NOT JUST A NUMBER
Thailand has, apparently, one of the highest rates of road deaths in the world. According to WHO, the World Health Organization, there are more than 24,000 road deaths in Thailand each year, or sixty six each day, and 48 of these deaths are a result of accidents involving motorbikes.
Each year as we near Songkran the table showing the number of deaths, injuries, and accidents is printed in national newspapers and on social media. But to most readers these are just numbers that have no affect on our daily lives. And then one day you receive news and the statistics become a reality.
Early one recent morning we received the news that one young man from the Father Ray Children’s Home had been involved in a fatal road accident.
Traveling along Thepprasit Road, riding a motorbike with his girlfriend sitting behind him, they were hit by a speeding motorbike, coming down the wrong side of the road and the Korean driver was drunk, several times over the legal alcohol limit.
When the news reached the Children’s Home there was disbelief. No one wanted to belief the news, nineteen year old Pam was part of the family, even though he had left one year earlier to go and work. But you have to believe it, no one jokes about things like that, you just wish it wasn’t true.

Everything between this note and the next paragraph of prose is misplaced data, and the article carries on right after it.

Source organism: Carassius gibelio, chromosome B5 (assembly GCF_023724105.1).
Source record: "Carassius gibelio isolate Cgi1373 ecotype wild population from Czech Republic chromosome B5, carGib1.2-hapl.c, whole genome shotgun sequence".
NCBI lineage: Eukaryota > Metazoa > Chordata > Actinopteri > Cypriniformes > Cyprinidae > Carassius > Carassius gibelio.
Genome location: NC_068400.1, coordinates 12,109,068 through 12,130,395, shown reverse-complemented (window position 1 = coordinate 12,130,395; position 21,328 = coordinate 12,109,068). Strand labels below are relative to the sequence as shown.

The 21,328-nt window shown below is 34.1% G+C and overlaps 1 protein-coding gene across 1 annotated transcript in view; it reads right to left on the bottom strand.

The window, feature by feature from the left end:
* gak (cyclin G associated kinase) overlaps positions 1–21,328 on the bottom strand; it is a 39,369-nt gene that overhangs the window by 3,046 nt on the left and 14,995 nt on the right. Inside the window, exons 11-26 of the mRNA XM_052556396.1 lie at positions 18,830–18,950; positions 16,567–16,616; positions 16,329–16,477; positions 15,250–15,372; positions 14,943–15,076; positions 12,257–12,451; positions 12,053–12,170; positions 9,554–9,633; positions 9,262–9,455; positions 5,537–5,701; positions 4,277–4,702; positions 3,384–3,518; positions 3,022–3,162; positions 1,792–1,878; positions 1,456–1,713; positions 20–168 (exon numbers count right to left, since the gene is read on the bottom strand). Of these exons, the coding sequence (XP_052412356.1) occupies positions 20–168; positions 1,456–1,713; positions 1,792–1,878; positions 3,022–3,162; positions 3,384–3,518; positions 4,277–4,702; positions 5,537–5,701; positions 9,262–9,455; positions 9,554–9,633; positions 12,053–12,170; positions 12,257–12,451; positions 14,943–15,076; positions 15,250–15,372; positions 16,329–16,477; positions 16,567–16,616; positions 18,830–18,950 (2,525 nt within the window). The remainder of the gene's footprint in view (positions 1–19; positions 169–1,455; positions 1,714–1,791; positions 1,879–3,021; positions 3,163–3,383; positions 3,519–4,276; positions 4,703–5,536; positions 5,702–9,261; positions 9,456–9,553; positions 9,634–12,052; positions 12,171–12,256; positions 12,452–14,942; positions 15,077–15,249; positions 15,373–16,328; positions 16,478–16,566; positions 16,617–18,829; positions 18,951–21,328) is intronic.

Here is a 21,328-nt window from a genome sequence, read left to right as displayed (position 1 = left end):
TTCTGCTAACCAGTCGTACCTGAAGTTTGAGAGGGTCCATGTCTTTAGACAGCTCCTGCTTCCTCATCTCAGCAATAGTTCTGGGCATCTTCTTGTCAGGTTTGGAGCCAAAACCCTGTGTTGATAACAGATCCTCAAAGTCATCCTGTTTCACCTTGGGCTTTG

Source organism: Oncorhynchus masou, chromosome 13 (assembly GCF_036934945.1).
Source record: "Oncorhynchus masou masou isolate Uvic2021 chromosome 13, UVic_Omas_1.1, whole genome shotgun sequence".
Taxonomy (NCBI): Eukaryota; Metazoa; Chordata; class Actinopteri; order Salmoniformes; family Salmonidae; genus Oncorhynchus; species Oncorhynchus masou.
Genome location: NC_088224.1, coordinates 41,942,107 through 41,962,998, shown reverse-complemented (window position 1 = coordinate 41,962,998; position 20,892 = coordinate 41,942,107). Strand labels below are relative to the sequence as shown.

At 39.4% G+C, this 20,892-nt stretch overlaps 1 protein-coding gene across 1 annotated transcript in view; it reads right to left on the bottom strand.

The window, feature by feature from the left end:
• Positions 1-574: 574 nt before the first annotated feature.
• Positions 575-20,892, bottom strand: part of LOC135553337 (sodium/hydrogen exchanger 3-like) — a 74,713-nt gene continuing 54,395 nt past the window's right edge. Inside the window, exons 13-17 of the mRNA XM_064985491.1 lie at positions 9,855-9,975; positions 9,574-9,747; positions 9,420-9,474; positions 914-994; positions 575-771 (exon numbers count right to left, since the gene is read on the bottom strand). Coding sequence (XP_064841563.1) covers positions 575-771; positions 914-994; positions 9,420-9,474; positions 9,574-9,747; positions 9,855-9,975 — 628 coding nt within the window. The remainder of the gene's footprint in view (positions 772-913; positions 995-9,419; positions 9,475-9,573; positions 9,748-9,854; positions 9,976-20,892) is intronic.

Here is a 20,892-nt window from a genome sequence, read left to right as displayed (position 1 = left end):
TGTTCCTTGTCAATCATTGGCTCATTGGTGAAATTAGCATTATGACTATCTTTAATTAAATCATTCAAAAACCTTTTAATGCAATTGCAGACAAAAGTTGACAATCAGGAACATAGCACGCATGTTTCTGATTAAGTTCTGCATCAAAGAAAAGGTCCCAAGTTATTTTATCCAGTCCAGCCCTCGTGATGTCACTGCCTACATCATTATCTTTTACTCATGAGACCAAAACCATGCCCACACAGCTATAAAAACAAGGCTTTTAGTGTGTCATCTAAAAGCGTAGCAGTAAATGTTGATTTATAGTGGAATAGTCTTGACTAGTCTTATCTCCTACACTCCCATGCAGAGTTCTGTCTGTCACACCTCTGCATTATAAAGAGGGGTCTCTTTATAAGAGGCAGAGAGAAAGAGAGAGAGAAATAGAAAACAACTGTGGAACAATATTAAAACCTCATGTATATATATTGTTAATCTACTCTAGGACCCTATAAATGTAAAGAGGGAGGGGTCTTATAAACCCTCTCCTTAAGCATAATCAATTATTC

He was seven years of age when he first came to Pattaya with his two elder brothers. Their mother had recently died, and their father was unable to give his boys what they needed so he brought them to Pattaya, and then he himself died a few months later
For eleven years Pam lived at the Children’s Home, and although he had two brothers and his parents were dead, he was part of a bigger family and there were many adults he called mum and dad.
That family came back together at Wat Sutthiwat temple in Nongprue. Friends and former residents of the Home, some who traveled from all over the country to be together and say farewell to their brother.
No longer are the figures and statistics just a number, one of those numbers is Pam. Nineteen years of age, a life ended too early. Sixty six deaths a day, and yet you just never know how close to home any of them will be.